Putting Prevention into Practice
An Evidence-Based Approach
Ocular Prophylaxis for Gonococcal Ophthalmia Neonatorum
FREE PREVIEW. AAFP members and paid subscribers: Log in to get free access. All others: Purchase online access.
FREE PREVIEW. Purchase online access to read the full version of this article.
Am Fam Physician. 2012 Jan 15;85(2):197-198.
You are called to an emergent but uncomplicated spontaneous vaginal delivery at 38 weeks' gestation. The mother is 19 years of age, with a history of heroin use and multiple sex partners. She has not received medical care for the past few years.
Case Study Questions
According to the U.S. Preventive Services Task Force (USPSTF), what is the primary indication for providing this newborn with prophylaxis for gonococcal ophthalmia neonatorum?
A. Lack of prenatal care.
B. Maternal risk of sexually transmitted infection.
C. Maternal history of heroin use.
D. Maternal age.
E. All newborns should receive prophylaxis for gonococcal ophthalmia neonatorum.
Which one of the following ocular regimens is approved by the U.S. Food and Drug Administration for the prevention of gonococcal ophthalmia neonatorum?
A. Erythromycin 0.5% ophthalmic ointment.
B. Tetracycline 1.0% ophthalmic ointment.
C. Silver nitrate 1.0% drops.
D. Ciprofloxacin 0.3% solution.
E. Povidone-iodine 2.5% solution.
What are the potential complications of untreated gonococcal ophthalmia neonatorum?
A. Ocular perforation.
C. Corneal scarring.
1. The correct answer is E. The USPSTF recommends universal prophylaxis for gonococcal ophthalmia neonatorum in newborns. There is high certainty that the net benefit is substantial. There is convincing evidence that blindness due to gonococcal ophthalmia neonatorum has become rare in the United States since the implementation of universal prophylaxis, and that universal prophylaxis of newborns is not associated with serious harms. Some newborns are at increased risk of gonococcal ophthalmia neonatorum, including those with a maternal history of sexually transmitted infections, substance abuse, or lack of prenatal care. Maternal age is not an independent risk factor.
2. The correct answer is A. Prophylactic regimens using tetracycline 1.0% or erythromycin 0.5% ophthalmic ointment are equally effective in the prevention of gonococcal ophthalmia neonatorum; however, the only drug approved by the U.S. Food and Drug Administration for this indication is erythromycin 0.5% ophthalmic ointment. Prophylaxis should be provided within 24 hours after birth. Tetracycline ophthalmic ointment and silver nitrate drops are no longer available in the United States. Ciprofloxacin is not indicated for the treatment of gonococcal ophthalmia neonatorum. A 2.5% solution of povidone-iodine may be useful in preventing ophthalmia neonatorum, but it has not been approved for use in the United States.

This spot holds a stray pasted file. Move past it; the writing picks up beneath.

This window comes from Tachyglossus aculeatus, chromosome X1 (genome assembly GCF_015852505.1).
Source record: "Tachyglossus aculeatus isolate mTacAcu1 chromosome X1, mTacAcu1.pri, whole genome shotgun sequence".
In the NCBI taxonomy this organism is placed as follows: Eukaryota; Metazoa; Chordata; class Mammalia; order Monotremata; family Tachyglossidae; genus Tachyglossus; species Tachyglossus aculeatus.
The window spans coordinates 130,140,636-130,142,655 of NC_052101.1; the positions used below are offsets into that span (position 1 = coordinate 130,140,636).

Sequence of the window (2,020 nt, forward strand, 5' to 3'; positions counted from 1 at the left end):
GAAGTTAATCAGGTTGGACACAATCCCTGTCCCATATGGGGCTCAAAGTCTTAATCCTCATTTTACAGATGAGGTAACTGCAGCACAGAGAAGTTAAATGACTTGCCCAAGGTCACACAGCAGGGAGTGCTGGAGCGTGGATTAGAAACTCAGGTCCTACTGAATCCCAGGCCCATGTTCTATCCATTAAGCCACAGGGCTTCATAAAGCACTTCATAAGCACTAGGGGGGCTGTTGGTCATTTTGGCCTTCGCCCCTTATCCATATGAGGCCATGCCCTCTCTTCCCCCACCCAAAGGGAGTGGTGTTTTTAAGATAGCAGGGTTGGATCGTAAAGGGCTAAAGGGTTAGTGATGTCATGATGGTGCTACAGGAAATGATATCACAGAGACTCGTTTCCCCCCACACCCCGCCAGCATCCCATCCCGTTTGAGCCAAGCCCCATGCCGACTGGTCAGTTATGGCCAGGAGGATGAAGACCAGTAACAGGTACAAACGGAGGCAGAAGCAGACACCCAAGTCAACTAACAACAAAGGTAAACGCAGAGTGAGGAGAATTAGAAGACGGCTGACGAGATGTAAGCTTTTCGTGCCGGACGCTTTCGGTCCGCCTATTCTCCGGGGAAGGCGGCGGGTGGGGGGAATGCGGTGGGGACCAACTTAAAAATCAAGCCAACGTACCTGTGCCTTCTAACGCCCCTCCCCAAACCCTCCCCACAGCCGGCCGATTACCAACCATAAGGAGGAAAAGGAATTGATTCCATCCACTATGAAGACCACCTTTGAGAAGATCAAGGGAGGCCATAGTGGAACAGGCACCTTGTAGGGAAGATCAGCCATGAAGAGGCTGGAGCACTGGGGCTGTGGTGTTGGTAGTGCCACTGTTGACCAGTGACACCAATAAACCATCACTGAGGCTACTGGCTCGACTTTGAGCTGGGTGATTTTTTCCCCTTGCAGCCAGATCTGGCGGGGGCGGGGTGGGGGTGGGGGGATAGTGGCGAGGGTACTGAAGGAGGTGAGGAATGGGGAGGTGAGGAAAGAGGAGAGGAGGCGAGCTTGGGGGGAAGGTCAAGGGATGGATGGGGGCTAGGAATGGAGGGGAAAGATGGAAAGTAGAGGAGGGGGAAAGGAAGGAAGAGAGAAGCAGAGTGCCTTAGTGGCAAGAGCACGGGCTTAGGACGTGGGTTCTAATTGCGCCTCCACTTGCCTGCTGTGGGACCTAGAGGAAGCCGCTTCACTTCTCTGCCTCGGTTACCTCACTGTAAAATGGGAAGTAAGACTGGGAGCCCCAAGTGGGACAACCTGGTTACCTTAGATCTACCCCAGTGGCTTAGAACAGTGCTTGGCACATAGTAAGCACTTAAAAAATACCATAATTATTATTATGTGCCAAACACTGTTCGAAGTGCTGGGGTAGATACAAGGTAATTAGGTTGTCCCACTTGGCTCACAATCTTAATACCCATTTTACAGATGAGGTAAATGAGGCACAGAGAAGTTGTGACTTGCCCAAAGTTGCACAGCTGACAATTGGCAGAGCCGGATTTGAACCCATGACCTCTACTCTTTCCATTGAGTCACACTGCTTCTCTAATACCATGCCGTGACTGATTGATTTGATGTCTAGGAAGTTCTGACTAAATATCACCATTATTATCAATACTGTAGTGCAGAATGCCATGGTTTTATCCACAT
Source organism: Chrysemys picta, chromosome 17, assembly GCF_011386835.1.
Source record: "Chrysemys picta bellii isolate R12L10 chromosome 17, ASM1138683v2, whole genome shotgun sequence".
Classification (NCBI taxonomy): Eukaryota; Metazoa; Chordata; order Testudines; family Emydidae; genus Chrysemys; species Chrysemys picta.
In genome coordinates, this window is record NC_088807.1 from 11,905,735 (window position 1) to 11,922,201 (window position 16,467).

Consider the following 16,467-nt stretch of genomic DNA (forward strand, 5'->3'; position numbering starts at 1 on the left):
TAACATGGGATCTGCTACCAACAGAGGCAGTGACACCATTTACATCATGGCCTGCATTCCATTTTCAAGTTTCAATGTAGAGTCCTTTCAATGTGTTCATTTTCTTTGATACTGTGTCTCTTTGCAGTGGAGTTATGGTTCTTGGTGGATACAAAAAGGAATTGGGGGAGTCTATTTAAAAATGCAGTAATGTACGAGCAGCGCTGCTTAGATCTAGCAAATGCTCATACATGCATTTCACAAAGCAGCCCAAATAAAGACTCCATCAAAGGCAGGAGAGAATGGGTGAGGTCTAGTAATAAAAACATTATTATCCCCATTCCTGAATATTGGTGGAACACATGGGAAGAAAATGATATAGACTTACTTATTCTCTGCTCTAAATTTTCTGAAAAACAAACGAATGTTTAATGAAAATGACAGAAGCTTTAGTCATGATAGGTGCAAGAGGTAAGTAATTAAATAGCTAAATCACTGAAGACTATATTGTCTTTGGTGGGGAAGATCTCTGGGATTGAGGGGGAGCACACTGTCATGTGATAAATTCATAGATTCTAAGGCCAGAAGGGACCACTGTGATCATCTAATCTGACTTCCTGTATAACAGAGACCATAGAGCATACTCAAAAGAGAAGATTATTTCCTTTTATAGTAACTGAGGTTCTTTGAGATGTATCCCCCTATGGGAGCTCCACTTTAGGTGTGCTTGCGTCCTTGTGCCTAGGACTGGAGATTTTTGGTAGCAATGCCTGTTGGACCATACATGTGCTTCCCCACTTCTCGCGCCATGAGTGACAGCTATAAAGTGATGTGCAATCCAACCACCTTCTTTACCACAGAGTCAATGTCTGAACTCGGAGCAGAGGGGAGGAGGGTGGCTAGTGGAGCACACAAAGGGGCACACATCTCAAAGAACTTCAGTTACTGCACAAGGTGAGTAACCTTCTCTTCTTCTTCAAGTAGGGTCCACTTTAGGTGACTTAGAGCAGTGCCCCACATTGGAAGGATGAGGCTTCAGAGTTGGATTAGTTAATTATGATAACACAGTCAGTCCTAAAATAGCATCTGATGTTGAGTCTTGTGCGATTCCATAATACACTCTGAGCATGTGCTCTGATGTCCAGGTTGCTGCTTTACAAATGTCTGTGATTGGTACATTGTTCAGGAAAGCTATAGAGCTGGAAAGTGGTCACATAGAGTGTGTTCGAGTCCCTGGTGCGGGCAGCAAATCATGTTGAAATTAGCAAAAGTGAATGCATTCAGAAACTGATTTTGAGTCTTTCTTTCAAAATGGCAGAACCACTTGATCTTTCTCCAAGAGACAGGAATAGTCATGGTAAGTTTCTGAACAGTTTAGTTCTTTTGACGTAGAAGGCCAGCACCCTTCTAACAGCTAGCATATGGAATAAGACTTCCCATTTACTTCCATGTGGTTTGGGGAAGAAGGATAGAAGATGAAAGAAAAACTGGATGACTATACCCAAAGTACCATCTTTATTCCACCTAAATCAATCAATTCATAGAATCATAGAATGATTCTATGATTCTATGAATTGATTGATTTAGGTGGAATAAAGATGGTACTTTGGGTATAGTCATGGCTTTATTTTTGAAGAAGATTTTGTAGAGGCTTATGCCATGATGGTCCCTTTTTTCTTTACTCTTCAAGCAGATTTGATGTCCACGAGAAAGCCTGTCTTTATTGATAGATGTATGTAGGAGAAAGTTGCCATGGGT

3. The correct answers are A, C, and D. Gonococcal ophthalmia neonatorum develops in approximately 28 percent of newborns delivered to women with gonorrheal disease in the United States. Identifying and treating the infection are important because gonococcal ophthalmia neonatorum can result in corneal scarring, ocular perforation, and blindness. Amblyopia is not associated with gonococcal ophthalmia neonatorum.
Ocular prophylaxis for gonococcal ophthalmia neonatorum: US Preventive Services Task Force reaffirmation recommendation statement AHRQ publication no 10-05146-2 Rockville, Md.: Agency for Healthcare Research and Quality; July 2011. http://www.uspreventiveservicestaskforce.org/uspstf10/gonoculproph/gonocuprs.htm.
Mabry-Hernandez I, Oliverio-Hoffman R. Ocular prophylaxis for gonococcal ophthalmia neonatorum: evidence update for the U.S. Preventive Services Task Force reaffirmation recommendation statement. AHRQ publication no. 10-05146-1. Rockville, Md.: Agency for Healthcare Research and Quality; August 2010. http://www.uspreventiveservicestaskforce.org/uspstf10/gonoculproph/gonocup.htm.
The case study and answers to the following questions on ocular prophylaxis for gonococcal ophthalmia neonatorum are based on the recommendations of the U.S. Preventive Services Task Force (USPSTF), an independent panel of experts in primary care and prevention that systematically reviews the evidence of effectiveness and develops recommendations for clinical preventive services. More detailed information on this subject is available in the USPSTF Recommendation Statement, the evidence update, and the clinical summary on the USPSTF Web site (http://www.uspreventiveservicestaskforce.org). The practice recommendations in this activity are available at http://www.uspreventiveservicestaskforce.org/uspstf/uspsgononew.htm.
A collection of Putting Prevention into Practice quizzes published in AFP is available at http://www.aafp.org/afp/ppip.
Copyright © 2012 by the American Academy of Family Physicians.
This content is owned by the AAFP. A person viewing it online may make one printout of the material and may use that printout only for his or her personal, non-commercial reference. This material may not otherwise be downloaded, copied, printed, stored, transmitted or reproduced in any medium, whether now known or later invented, except as authorized in writing by the AAFP. Contact email@example.com for copyright questions and/or permission requests.
Want to use this article elsewhere? Get Permissions
More in AFP
MOST RECENT ISSUE
Aug 15, 2016
Access the latest issue of American Family Physician